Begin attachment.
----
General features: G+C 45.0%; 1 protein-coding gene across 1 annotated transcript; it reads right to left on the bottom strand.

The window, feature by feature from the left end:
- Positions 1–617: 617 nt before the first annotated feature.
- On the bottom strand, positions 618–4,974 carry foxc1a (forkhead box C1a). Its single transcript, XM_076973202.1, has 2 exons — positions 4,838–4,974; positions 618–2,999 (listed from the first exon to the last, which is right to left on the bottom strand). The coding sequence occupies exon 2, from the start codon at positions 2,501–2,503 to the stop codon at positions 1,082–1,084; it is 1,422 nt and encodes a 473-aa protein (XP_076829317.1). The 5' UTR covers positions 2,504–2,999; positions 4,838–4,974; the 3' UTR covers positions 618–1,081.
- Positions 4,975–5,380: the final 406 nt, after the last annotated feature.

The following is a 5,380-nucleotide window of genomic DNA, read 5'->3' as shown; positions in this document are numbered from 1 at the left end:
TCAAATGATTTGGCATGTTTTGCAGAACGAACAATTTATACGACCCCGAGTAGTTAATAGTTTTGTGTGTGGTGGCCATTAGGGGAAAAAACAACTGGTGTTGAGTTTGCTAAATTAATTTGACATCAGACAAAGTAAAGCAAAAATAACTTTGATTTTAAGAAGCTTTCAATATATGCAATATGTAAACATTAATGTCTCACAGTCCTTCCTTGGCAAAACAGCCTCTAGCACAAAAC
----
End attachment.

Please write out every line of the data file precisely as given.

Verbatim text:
General features: G+C 45.0%; 1 protein-coding gene across 1 annotated transcript; it reads right to left on the bottom strand.

The window, feature by feature from the left end:
- Positions 1–617: 617 nt before the first annotated feature.
- On the bottom strand, positions 618–4,974 carry foxc1a (forkhead box C1a). Its single transcript, XM_076973202.1, has 2 exons — positions 4,838–4,974; positions 618–2,999 (listed from the first exon to the last, which is right to left on the bottom strand). The coding sequence occupies exon 2, from the start codon at positions 2,501–2,503 to the stop codon at positions 1,082–1,084; it is 1,422 nt and encodes a 473-aa protein (XP_076829317.1). The 5' UTR covers positions 2,504–2,999; positions 4,838–4,974; the 3' UTR covers positions 618–1,081.
- Positions 4,975–5,380: the final 406 nt, after the last annotated feature.

The following is a 5,380-nucleotide window of genomic DNA, read 5'->3' as shown; positions in this document are numbered from 1 at the left end:
TCAAATGATTTGGCATGTTTTGCAGAACGAACAATTTATACGACCCCGAGTAGTTAATAGTTTTGTGTGTGGTGGCCATTAGGGGAAAAAACAACTGGTGTTGAGTTTGCTAAATTAATTTGACATCAGACAAAGTAAAGCAAAAATAACTTTGATTTTAAGAAGCTTTCAATATATGCAATATGTAAACATTAATGTCTCACAGTCCTTCCTTGGCAAAACAGCCTCTAGCACAAAAC